Californians may fret that they don’t have a great view of the Great North American Eclipse on Monday, but seeing only part of the action will still be totally worth it.

A solar eclipse takes place when the the sun, moon and Earth align in the sky, casting a narrow shadow that either fully or partially blocks the sun’s light. The eclipse is expected to pass through 13 U.S. states on Monday; although California won’t be in the path of totality, partial solar eclipses can still offer a unique viewing experience.

There are usually two solar eclipses per year, but that number can increase to five in rare circumstances, according to However, waiting for an eclipse to occur in a specific area can take years. The next time a solar eclipse is expected to pass through California is Aug. 12, 2045, according to KQED.

Anyone in the Bay Area hoping to see a total solar eclipse will have to travel out of state — and maybe the country — to do it; the next time a total solar eclipse will be visible from San Francisco will be Dec. 31, 2252.

Although partial eclipses lack the once-in-a-lifetime feel of a total solar blackout, they give a wider portion of the world a chance to see a spectacular celestial event.

When and where will the eclipse begin?

The eclipse is expected to begin in the Bay Area around 10:14 a.m. PDT, peak at 11:13 a.m. and end by 12:16 p.m.

National Weather Service meteorologist Crystal Oudit said Sunday that the weather should be right for viewing in most Bay Area cities.

“We should not be seeing too many clouds,” she said. “If anything, they will be very high clouds. Some low clouds will be there early, but they should clear by the late morning, and it should be sunny skies.”

In San Francisco and Oakland, about 34% of the sun’s surface will be covered. San Jose will see the moon cover about 36% of the sun’s surface. In Sacramento, 35% of the sun’s face will be covered by the moon.

In Southern California cities like San Diego, Los Angeles and Fresno, the moon will obscure a larger portion of the sun’s surface.

Animals might react differently during the eclipse

The Associated Press reported that researchers will be watching how animals react during the eclipse. During past eclipses, animals tend to act as if it’s early dusk and may take shelter. Because of the darkened sky and temperature drop during the partial solar eclipse, birds’ chirping might quiet and give way to crickets. Researchers also noted that pets may mimic their owners’ reactions to the reduced sunlight.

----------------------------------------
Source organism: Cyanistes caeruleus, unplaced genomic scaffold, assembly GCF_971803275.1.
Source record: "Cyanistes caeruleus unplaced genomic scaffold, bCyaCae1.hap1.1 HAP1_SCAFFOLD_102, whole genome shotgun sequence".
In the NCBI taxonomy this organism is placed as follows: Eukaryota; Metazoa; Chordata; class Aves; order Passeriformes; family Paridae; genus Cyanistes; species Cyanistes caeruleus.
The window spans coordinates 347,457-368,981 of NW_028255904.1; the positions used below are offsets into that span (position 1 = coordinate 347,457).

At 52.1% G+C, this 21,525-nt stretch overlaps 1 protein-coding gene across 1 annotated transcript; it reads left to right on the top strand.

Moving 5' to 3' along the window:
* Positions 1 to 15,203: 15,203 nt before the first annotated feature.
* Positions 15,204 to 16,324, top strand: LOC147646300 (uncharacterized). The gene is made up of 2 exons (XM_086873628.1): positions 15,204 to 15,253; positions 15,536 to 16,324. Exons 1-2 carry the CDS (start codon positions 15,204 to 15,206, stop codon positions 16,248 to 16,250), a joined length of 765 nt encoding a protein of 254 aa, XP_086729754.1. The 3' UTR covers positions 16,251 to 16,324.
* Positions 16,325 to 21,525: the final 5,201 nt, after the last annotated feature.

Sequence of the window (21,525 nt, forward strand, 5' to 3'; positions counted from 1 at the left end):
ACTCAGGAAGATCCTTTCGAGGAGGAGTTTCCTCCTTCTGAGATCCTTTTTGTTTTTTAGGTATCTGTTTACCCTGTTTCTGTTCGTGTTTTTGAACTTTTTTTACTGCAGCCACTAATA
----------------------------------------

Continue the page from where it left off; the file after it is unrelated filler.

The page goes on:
Viewing the eclipse in-person and online

If you have time and a little extra money to spend, Chabot Space and Science Center in the Oakland hills, the Exploratorium in San Francisco, and Lawrence Hall of Science in Berkeley are holding viewing parties for the eclipse from 10 a.m. to 1 p.m.

San Francisco State University will also have solar viewing equipment set up to let people view the eclipse for free. They will be set up on the plaza at the main entrance to Thornton Hall and one in the quad near Cesar Chavez Student Center. Volunteers with the Mount Diablo Astronomical Society will also be bringing telescopes and eclipse glasses at Danville Library between 10:10 a.m. and 12:15 p.m.

Foothill College also has two eclipse viewing events on campus. The Science Learning Institute will be teaching visitors how to make their own DIY eclipse viewers between 11 a.m. and 12:30 p.m. in the PSEC Quad. Two Foothill Operators with the Peninsula Astronomical Society will also open the Foothill Observatory between 10:30 a.m. and 12:00 p.m. as long as there are good weather conditions.

NASA will also be livestreaming during the eclipse on Facebook, X, YouTube, and Twitch. The organization will also include live coverage with experts describing what’s happening on the agency’s website, starting at 10 a.m. A telescope-only feed of the eclipse will also stream on the NASA TV media channel and YouTube.

Some stores may still be selling solar eclipse glasses

Of course, you should be able to see the partial eclipse from wherever you are — but you need to take steps to protect your vision. Experts recommend using solar eclipse safety glasses. Don’t try viewing the eclipse with alternatives, like sunglasses, binoculars or telescopes without special filters, as inadequate protection can damage your retinas and potentially cause blindness.

If you’re in a pinch, stores like Lowes, Walmart and Staples were still offering solar eclipse safety glasses on their online inventories in the days before the big event.

You can still enjoy the eclipse without glasses (but seriously, don’t look directly at the sun)

Crescent shadows are only viewable during partial solar eclipses. You can see them if you look at the ground beneath a leafy tree. As the sunlight shines through the leaves, it casts crescent-shaped shadows on the ground.

Another way to mimic this effect is by using a kitchen colander. With your back to the sun, hold the colander over your shoulder, and the sun’s crescent shape will be projected through the holes.

The Associated Press and Bay Area News Group staff writer Paul Rogers contributed to this report.